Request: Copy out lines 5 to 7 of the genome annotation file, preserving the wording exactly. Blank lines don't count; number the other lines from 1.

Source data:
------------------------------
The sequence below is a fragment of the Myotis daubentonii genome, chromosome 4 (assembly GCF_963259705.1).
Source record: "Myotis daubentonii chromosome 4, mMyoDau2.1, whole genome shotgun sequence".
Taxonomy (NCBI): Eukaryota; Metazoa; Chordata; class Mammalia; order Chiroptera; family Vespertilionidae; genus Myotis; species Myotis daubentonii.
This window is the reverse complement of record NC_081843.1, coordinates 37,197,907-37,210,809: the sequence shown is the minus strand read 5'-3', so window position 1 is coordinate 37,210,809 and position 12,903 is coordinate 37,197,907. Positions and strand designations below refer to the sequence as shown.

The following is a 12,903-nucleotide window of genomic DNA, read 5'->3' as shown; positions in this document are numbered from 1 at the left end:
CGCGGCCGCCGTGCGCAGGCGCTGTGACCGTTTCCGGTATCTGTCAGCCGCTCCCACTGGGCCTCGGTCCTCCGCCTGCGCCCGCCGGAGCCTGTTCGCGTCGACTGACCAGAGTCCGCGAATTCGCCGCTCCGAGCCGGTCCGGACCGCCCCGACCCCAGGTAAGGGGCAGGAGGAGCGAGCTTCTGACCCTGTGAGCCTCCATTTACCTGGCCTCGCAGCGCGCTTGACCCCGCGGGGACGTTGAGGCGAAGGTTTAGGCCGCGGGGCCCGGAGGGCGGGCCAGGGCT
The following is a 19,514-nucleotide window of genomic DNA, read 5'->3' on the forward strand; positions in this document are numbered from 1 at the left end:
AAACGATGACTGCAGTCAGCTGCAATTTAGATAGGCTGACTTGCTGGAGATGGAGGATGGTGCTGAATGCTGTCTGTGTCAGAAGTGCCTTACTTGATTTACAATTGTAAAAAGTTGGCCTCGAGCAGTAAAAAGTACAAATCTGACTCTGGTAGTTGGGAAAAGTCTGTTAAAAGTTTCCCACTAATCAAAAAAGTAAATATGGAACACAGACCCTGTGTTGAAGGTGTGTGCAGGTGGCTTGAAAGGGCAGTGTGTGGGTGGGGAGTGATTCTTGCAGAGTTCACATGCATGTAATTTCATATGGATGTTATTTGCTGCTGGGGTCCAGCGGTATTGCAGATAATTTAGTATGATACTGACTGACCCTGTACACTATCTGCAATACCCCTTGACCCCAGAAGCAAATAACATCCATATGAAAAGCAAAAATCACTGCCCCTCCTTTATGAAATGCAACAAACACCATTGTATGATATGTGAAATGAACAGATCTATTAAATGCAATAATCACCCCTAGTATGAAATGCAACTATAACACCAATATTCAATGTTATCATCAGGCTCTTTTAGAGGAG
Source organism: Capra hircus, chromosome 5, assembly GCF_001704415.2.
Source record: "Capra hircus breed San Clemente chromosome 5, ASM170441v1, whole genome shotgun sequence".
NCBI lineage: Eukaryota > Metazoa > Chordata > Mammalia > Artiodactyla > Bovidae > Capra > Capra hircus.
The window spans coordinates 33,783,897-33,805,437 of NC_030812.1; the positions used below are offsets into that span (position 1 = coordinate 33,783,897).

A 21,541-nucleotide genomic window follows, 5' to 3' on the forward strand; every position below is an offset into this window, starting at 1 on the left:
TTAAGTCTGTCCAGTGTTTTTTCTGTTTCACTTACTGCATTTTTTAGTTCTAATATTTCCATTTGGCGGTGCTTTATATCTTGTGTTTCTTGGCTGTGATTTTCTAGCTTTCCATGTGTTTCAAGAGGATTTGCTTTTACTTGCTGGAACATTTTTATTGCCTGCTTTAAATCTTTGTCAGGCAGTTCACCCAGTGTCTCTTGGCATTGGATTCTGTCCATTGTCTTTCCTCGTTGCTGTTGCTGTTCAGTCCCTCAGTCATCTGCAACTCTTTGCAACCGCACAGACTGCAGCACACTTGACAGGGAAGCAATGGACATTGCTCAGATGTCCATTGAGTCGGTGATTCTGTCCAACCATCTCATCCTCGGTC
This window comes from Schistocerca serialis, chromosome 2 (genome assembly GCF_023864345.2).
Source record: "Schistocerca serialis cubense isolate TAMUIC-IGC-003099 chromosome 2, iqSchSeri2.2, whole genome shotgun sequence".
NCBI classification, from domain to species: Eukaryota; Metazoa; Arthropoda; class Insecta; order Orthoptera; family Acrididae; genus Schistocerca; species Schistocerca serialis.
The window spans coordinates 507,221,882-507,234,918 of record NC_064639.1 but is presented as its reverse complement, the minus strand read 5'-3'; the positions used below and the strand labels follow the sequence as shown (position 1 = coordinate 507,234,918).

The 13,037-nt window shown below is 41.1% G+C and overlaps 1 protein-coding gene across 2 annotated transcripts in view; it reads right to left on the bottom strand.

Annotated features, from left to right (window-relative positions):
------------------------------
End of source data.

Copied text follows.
The following is a 12,903-nucleotide window of genomic DNA, read 5'->3' as shown; positions in this document are numbered from 1 at the left end:
CGCGGCCGCCGTGCGCAGGCGCTGTGACCGTTTCCGGTATCTGTCAGCCGCTCCCACTGGGCCTCGGTCCTCCGCCTGCGCCCGCCGGAGCCTGTTCGCGTCGACTGACCAGAGTCCGCGAATTCGCCGCTCCGAGCCGGTCCGGACCGCCCCGACCCCAGGTAAGGGGCAGGAGGAGCGAGCTTCTGACCCTGTGAGCCTCCATTTACCTGGCCTCGCAGCGCGCTTGACCCCGCGGGGACGTTGAGGCGAAGGTTTAGGCCGCGGGGCCCGGAGGGCGGGCCAGGGCT
The following is a 19,514-nucleotide window of genomic DNA, read 5'->3' on the forward strand; positions in this document are numbered from 1 at the left end: